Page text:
Thermal conductivity and diffusivity are among the most important thermophysical material parameters for describing the heat transport properties of a material or component. For the precise measurement of the Thermal DiffusivityThermal diffusivity (a with the unit mm2/s) is a material-specific property for characterizing unsteady heat conduction. This value describes how quickly a material reacts to a change in temperature.thermal diffusivity, the Laser/Light Flash Apparatur (LFA) has differentiated itself through multifaceted, precise technology: The front side of a thin, disc-shaped sample is heated with a brief laser or light pulse. With an infrared detector, the temporal course of the resulting temperature increase on the rear surface of the sample is measured. From this course, the thermal diffusivity can be determined.
The laser or light flash method dates back to studies by Parker et al. in the year 1961. Their quote at the time brings the advantages of this method to light: “The elegance of the method lies in the effect that a measurement of thermal parameters which is normally tedious – such as absolute temperature and/or heat quantity – is replaced by a more precise, direct and quick measurement of time and of the relative temperature increase.” [Parker et al (1961)]
Collaboration agreement with the Karlsruhe Nuclear Research Center
Measurement of the thermal diffusivity as a function of temperature was becoming increasingly important already in the 1980s. If one knows the thermal diffusivity of a material or component, one can calculate the Thermal ConductivityThermal conductivity (λ with the unit W/(m•K)) describes the transport of energy – in the form of heat – through a body of mass as the result of a temperature gradient (see fig. 1). According to the second law of thermodynamics, heat always flows in the direction of the lower temperature.thermal conductivity, provided the thickness and the specific heat are known. This determination of the thermal conductivity, above all as a function of temperature, was important because it was what first allowed for calculating the dimensioning of constructional systems for computers, reaction chambers in chemical production, aircraft motors, driving mechanisms, etc. For metal-casting technology as well, thermal conductivity continues to play an important role.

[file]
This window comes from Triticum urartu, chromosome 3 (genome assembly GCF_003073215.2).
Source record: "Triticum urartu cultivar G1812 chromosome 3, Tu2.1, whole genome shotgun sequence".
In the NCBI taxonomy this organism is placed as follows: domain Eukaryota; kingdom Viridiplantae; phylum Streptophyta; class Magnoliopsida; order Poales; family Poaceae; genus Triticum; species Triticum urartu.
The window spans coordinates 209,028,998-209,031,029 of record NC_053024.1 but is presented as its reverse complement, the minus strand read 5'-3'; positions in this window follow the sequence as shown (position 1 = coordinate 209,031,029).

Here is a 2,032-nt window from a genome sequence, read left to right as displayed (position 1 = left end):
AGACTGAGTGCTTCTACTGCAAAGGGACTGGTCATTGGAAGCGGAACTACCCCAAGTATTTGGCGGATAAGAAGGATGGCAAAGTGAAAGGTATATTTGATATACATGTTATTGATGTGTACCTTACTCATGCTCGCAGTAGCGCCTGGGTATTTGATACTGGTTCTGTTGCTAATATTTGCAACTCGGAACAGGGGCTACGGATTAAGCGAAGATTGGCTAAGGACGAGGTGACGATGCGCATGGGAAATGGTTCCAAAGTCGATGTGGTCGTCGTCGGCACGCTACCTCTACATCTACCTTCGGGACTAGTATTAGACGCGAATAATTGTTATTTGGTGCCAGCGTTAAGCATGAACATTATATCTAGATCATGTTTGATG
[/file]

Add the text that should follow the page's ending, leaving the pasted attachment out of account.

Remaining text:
All existing instruments were open systems at the time; i.e., the laser stand frei. The system was horizontally arranged, so samples needed to be inserted vertically. Protective spaces and laser glasses were thus essential.
The first closed system comes onto the market
So this is how it came about that, in October 1989, a collaboration agreement was signed between the “Technology Transfer” Coordination Department of the Karlsruhe Nuclear Research Center, LLC and NETZSCH-Gerätebau, to develop a new apparatus for determining thermal diffusivity – known as a Laser Flash Apparatus – together. The Institute for Material Research at the Nuclear Research Center possessed the know-how with regard to this measurement technology, and in particular also in the area of sensors and lasers; NETZSCH-Gerätebau had the necessary capacities in terms of precision engineering, the technology for regulation, control and measurement, and furnace construction.
This bundled knowledge plus 30 years of experience resulted in the first closed Laser Flash Apparatus, the LFA 427, which was released onto the market after a brief three-year development time, in the year 1992.
It covered a temperature range from 20°C to 2000°C.
The entire instrument consisted primarily of a sample holder, a furnace system with an internal chamber that could be evacuated, a laser that operated in pulse mode, a temperature sensor system and the corresponding electronics for regulation, power supply and data recording. A PC – fast for its time – processed the data and provided a helpful graphic depiction. The LFA 427 was a brilliant new development that first came to the world market as a fully closed system and still is very successful today.
From then on, it was possible to set up apparatuses in the laboratory without any need for protective measures against laser light. Even the sample arrangement was considerably simplified: Since the laser was now arranged vertically, the sample could simply be laid on, which also meant less heat loss to the mount.
Ludwig Hagemann, today 85 years young, recently went out of his way to activate an old DELL laptop with Windows ME 2000 and a floppy disk drive, and installed Harvard Graphics 3.0 with CorelDRAW 4 and WORD 97 on it – in order to recreate the old LFA brochure files. Mr. Hagemann was employed from 1991 to 1999 as an Application Specialist at NETZSCH, before he went off into his well-earned retirement. The LFA was his “baby”. Many thanks to Mr. Hagemann, who has provided us with some much-appreciated historical materials.
LFA in Nuclear Research
Laser Flash Apparatuses were and still are employed in areas such as nuclear research, since here especially, knowledge about the thermal properties of materials used is an essential safety factor.
LFA users’ meetings
In the years 1995, 1997 and 1999, the first LFA users’ meetings took place; here, field experts met up with NETZSCH experts in order to discuss application examples and the latest developments, as well as to become familiar with new accessories. These users’ meetings were led by our laboratory director at the time, Dr. Jack Henderson.
Next week, you will learn about the development of the low-temperature laser flash apparatus, the new products NanoFlash and MicroFlash®® as well as the first LFA with Xenon Light Source to 1250°C. Stay tuned!
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